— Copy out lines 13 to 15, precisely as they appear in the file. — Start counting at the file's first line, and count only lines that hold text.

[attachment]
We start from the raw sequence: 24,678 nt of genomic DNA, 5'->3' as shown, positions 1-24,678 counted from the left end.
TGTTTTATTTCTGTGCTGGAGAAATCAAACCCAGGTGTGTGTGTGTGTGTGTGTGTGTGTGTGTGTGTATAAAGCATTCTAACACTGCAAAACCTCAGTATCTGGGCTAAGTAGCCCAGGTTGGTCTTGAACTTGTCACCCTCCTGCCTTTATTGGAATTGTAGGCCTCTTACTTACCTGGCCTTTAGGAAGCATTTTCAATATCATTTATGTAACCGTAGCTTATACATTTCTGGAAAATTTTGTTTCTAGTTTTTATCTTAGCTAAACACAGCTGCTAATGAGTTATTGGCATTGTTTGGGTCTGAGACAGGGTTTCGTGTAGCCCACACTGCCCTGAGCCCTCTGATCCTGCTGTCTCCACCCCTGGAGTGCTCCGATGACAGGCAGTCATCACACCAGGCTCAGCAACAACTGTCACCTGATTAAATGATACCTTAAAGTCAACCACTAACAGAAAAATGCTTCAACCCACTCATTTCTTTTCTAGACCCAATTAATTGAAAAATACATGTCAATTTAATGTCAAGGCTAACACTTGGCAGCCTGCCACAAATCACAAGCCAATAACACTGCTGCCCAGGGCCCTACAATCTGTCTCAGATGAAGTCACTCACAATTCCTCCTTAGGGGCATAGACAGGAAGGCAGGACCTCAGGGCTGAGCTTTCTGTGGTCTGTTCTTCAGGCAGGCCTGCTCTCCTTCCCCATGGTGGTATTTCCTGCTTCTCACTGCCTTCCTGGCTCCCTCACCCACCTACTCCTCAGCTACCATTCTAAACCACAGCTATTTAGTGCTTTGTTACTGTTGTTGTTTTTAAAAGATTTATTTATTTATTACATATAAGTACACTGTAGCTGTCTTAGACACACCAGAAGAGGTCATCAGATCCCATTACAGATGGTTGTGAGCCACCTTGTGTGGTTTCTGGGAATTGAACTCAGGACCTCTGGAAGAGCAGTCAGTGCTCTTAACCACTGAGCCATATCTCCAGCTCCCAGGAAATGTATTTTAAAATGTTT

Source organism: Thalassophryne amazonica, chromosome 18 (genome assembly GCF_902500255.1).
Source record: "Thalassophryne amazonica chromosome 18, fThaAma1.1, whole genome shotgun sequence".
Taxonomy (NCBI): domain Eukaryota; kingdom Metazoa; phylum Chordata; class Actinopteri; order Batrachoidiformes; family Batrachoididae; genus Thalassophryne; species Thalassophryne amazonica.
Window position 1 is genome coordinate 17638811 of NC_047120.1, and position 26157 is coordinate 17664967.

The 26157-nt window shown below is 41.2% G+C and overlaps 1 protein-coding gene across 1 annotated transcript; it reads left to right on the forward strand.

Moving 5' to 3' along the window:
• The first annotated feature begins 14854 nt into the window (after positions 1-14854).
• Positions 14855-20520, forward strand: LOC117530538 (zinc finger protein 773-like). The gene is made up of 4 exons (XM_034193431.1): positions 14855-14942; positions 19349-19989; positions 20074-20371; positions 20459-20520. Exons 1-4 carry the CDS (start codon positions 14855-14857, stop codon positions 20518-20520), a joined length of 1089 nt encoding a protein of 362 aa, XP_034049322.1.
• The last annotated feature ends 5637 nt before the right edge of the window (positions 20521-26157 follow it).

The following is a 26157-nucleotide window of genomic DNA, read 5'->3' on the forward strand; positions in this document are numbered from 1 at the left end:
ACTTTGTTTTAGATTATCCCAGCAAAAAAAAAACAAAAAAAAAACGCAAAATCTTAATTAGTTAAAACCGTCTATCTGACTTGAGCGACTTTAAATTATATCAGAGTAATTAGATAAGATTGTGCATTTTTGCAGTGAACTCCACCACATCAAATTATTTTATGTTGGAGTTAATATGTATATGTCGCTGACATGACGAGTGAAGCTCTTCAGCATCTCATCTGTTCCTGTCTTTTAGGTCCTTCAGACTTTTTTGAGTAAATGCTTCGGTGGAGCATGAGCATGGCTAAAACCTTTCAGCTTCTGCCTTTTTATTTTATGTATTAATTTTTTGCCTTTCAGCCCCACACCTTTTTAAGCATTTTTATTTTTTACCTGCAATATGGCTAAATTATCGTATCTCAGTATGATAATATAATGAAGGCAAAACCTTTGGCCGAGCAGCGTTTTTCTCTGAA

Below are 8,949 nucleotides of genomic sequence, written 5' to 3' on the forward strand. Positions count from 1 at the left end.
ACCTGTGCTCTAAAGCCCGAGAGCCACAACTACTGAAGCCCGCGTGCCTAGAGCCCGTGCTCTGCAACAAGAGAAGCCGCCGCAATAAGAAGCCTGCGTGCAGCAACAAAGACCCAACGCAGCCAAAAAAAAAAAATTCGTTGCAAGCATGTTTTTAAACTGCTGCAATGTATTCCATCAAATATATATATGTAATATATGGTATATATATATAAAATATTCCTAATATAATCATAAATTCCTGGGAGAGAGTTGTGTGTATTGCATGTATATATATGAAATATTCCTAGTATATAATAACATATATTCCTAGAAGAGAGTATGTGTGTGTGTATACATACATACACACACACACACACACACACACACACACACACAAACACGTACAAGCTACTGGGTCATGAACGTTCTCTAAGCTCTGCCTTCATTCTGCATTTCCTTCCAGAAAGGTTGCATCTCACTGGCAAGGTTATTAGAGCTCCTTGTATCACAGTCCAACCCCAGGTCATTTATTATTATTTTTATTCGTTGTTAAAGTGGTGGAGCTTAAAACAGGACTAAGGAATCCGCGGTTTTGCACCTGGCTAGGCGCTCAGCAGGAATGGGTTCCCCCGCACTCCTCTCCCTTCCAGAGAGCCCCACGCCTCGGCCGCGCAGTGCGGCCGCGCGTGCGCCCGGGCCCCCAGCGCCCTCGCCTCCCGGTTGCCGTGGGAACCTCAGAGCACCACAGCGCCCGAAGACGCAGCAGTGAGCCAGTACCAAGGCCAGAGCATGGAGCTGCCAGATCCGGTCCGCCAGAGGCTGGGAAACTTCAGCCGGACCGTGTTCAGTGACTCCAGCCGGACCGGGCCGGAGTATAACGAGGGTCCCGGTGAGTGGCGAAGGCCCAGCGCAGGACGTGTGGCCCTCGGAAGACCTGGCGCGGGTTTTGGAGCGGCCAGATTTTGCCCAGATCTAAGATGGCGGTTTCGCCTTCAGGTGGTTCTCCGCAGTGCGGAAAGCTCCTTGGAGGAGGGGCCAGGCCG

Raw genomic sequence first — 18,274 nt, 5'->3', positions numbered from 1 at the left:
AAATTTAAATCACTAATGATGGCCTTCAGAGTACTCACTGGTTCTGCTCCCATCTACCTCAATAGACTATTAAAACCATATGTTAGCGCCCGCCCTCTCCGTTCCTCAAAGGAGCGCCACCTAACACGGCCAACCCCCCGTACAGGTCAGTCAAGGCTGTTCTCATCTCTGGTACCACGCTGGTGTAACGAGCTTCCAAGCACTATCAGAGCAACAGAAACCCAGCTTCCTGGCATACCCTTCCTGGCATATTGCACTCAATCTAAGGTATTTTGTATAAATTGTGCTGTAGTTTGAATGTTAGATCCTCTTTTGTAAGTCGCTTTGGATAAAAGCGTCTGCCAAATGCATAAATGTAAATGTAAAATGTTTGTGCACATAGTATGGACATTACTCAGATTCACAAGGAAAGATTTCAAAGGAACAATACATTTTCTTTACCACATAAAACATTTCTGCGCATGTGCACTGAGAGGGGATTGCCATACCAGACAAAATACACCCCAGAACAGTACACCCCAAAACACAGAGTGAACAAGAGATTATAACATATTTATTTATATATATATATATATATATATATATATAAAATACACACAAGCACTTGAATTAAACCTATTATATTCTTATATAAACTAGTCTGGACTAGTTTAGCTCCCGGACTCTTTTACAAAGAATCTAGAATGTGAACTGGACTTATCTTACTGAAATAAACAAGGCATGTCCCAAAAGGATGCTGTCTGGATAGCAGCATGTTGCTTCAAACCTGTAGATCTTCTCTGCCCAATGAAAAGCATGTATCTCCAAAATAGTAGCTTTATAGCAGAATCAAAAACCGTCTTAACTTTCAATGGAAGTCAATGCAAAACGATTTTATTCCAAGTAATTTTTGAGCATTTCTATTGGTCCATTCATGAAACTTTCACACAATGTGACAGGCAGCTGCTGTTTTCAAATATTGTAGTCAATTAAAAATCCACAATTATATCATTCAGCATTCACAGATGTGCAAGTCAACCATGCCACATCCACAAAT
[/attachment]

ACTTTGTTTTAGATTATCCCAGCAAAAAAAAAACAAAAAAAAAACGCAAAATCTTAATTAGTTAAAACCGTCTATCTGACTTGAGCGACTTTAAATTATATCAGAGTAATTAGATAAGATTGTGCATTTTTGCAGTGAACTCCACCACATCAAATTATTTTATGTTGGAGTTAATATGTATATGTCGCTGACATGACGAGTGAAGCTCTTCAGCATCTCATCTGTTCCTGTCTTTTAGGTCCTTCAGACTTTTTTGAGTAAATGCTTCGGTGGAGCATGAGCATGGCTAAAACCTTTCAGCTTCTGCCTTTTTATTTTATGTATTAATTTTTTGCCTTTCAGCCCCACACCTTTTTAAGCATTTTTATTTTTTACCTGCAATATGGCTAAATTATCGTATCTCAGTATGATAATATAATGAAGGCAAAACCTTTGGCCGAGCAGCGTTTTTCTCTGAA

Below are 8,949 nucleotides of genomic sequence, written 5' to 3' on the forward strand. Positions count from 1 at the left end.
ACCTGTGCTCTAAAGCCCGAGAGCCACAACTACTGAAGCCCGCGTGCCTAGAGCCCGTGCTCTGCAACAAGAGAAGCCGCCGCAATAAGAAGCCTGCGTGCAGCAACAAAGACCCAACGCAGCCAAAAAAAAAAAATTCGTTGCAAGCATGTTTTTAAACTGCTGCAATGTATTCCATCAAATATATATATGTAATATATGGTATATATATATAAAATATTCCTAATATAATCATAAATTCCTGGGAGAGAGTTGTGTGTATTGCATGTATATATATGAAATATTCCTAGTATATAATAACATATATTCCTAGAAGAGAGTATGTGTGTGTGTATACATACATACACACACACACACACACACACACACACACACACAAACACGTACAAGCTACTGGGTCATGAACGTTCTCTAAGCTCTGCCTTCATTCTGCATTTCCTTCCAGAAAGGTTGCATCTCACTGGCAAGGTTATTAGAGCTCCTTGTATCACAGTCCAACCCCAGGTCATTTATTATTATTTTTATTCGTTGTTAAAGTGGTGGAGCTTAAAACAGGACTAAGGAATCCGCGGTTTTGCACCTGGCTAGGCGCTCAGCAGGAATGGGTTCCCCCGCACTCCTCTCCCTTCCAGAGAGCCCCACGCCTCGGCCGCGCAGTGCGGCCGCGCGTGCGCCCGGGCCCCCAGCGCCCTCGCCTCCCGGTTGCCGTGGGAACCTCAGAGCACCACAGCGCCCGAAGACGCAGCAGTGAGCCAGTACCAAGGCCAGAGCATGGAGCTGCCAGATCCGGTCCGCCAGAGGCTGGGAAACTTCAGCCGGACCGTGTTCAGTGACTCCAGCCGGACCGGGCCGGAGTATAACGAGGGTCCCGGTGAGTGGCGAAGGCCCAGCGCAGGACGTGTGGCCCTCGGAAGACCTGGCGCGGGTTTTGGAGCGGCCAGATTTTGCCCAGATCTAAGATGGCGGTTTCGCCTTCAGGTGGTTCTCCGCAGTGCGGAAAGCTCCTTGGAGGAGGGGCCAGGCCG